Theatre blogosphere dead; no services planned | Superfluities Redux:
“I actually think one of the reasons why the theatrosphere essentially died is that things got better on our big issue (new play development),” someone wrote on a Twitter account yesterday, “and then crazy trolls started taking up a lot of the oxygen.” Now among the other things that are dead (politics, theatre, the book, newspapers), we have the theatre blogosphere. Is it time to write its obituary after all?
I do not mention the name of the person who wrote this because Twitter and Facebook, unlike the blogosphere, are essentially private. People who use these social media can now control who sees their tweets, status updates, and what have you, and unlike the blogs living on the World Wide Web membership is required. But if, as I maintain, the theatre blogosphere is not at all dead, it’s because Twitter and Facebook are no substitutes for it. The theatre has always had self-promotion and gossip as two of its most robust extracurricular activities, and Facebook and Twitter are excellent for these. But what appears under the heading of drama criticism in the mainstream media is still no substitute for the more contemplative and theoretical kinds of drama and theatre criticism necessary to the health of the form itself.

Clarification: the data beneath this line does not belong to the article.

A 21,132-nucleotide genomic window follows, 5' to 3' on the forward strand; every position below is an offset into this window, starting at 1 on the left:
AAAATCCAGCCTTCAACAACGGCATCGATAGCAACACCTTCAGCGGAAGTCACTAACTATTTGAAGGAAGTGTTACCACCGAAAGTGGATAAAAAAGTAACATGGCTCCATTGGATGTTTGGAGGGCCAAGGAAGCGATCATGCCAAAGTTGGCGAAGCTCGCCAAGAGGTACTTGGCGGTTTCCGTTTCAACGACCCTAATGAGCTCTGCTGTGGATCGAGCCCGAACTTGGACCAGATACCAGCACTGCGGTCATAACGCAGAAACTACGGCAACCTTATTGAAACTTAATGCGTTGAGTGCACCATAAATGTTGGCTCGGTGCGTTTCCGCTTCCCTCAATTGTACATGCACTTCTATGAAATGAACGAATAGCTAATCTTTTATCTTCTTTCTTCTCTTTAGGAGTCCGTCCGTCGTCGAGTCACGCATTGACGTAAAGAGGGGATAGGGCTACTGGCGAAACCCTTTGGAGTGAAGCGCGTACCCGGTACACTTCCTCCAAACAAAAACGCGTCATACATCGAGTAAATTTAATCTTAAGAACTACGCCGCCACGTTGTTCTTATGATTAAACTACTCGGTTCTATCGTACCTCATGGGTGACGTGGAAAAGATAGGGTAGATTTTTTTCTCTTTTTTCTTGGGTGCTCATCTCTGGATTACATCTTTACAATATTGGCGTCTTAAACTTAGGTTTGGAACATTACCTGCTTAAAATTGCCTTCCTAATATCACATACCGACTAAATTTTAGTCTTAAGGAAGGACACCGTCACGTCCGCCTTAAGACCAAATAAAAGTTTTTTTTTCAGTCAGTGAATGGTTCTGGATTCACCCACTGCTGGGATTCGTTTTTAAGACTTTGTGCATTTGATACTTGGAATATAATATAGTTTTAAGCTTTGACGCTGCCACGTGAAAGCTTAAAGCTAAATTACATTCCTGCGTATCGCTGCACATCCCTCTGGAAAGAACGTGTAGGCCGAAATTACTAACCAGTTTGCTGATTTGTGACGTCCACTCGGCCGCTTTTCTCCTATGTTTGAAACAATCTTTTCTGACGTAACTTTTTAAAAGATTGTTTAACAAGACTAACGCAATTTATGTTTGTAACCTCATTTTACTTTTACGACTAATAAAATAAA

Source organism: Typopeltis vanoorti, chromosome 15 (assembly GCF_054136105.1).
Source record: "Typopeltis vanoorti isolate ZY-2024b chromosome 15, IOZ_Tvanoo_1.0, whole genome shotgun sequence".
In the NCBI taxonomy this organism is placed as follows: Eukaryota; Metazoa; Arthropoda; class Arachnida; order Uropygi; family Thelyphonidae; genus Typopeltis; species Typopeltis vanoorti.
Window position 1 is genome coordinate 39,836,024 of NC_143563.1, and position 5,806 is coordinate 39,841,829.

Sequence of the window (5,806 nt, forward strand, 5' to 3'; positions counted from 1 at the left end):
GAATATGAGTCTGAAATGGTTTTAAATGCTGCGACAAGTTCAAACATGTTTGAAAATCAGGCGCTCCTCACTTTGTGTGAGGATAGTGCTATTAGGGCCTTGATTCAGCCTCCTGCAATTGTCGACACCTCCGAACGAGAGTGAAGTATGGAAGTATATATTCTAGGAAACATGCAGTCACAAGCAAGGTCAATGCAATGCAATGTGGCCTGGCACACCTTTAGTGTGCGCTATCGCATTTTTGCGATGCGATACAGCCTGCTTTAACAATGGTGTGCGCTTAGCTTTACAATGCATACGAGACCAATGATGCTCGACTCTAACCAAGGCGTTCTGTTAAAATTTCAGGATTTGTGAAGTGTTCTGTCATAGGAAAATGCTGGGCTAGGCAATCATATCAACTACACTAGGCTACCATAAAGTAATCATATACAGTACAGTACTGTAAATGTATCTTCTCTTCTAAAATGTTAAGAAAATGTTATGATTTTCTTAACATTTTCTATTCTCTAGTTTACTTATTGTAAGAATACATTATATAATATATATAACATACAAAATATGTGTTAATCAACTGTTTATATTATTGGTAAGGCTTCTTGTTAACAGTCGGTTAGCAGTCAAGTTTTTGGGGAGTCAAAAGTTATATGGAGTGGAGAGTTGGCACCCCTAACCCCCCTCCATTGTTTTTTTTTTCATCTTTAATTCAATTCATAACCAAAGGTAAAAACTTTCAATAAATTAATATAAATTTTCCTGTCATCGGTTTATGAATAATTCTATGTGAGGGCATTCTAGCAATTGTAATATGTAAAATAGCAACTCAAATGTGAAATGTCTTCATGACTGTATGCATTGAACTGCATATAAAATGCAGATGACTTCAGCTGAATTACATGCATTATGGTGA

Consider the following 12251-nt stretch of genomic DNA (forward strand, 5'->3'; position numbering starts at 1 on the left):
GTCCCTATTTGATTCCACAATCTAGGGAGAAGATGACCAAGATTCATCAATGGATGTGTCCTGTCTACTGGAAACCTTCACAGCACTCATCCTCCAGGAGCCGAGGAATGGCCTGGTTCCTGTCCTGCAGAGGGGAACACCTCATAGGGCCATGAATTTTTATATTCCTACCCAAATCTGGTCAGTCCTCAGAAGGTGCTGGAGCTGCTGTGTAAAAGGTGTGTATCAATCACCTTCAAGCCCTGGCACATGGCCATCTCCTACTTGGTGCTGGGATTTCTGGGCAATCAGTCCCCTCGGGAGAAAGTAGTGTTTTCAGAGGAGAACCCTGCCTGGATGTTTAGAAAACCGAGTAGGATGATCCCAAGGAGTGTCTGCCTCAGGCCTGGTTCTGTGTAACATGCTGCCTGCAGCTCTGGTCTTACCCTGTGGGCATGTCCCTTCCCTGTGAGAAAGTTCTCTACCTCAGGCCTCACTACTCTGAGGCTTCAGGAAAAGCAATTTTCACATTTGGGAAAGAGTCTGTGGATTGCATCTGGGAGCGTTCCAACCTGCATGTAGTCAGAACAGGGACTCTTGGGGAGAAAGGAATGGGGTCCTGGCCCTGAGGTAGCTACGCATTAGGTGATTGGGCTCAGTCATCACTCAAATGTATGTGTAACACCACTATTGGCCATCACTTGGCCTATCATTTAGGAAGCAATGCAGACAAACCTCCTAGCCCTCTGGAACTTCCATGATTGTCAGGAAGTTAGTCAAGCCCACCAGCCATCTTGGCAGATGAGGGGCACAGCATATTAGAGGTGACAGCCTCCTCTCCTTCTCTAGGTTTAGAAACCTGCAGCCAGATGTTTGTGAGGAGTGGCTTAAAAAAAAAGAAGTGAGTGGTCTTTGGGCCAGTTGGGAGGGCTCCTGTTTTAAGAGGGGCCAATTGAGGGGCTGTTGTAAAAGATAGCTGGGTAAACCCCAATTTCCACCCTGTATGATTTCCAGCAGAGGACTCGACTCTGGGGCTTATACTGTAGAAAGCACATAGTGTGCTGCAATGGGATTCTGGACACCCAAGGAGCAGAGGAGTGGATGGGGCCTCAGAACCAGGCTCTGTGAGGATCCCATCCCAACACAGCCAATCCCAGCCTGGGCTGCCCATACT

New play development in the United States has been a theme of many blogs in the past, as well as this one, but it was never “The Big Issue” to the exclusion of others. The theatre blogosphere has investigated the same issues as drama criticism always has, to a depth rarely found in the mainstream media these days. It was this — the need for an outlet for extended critical expression of the art form — that led to the rise of the medium, and that need remains.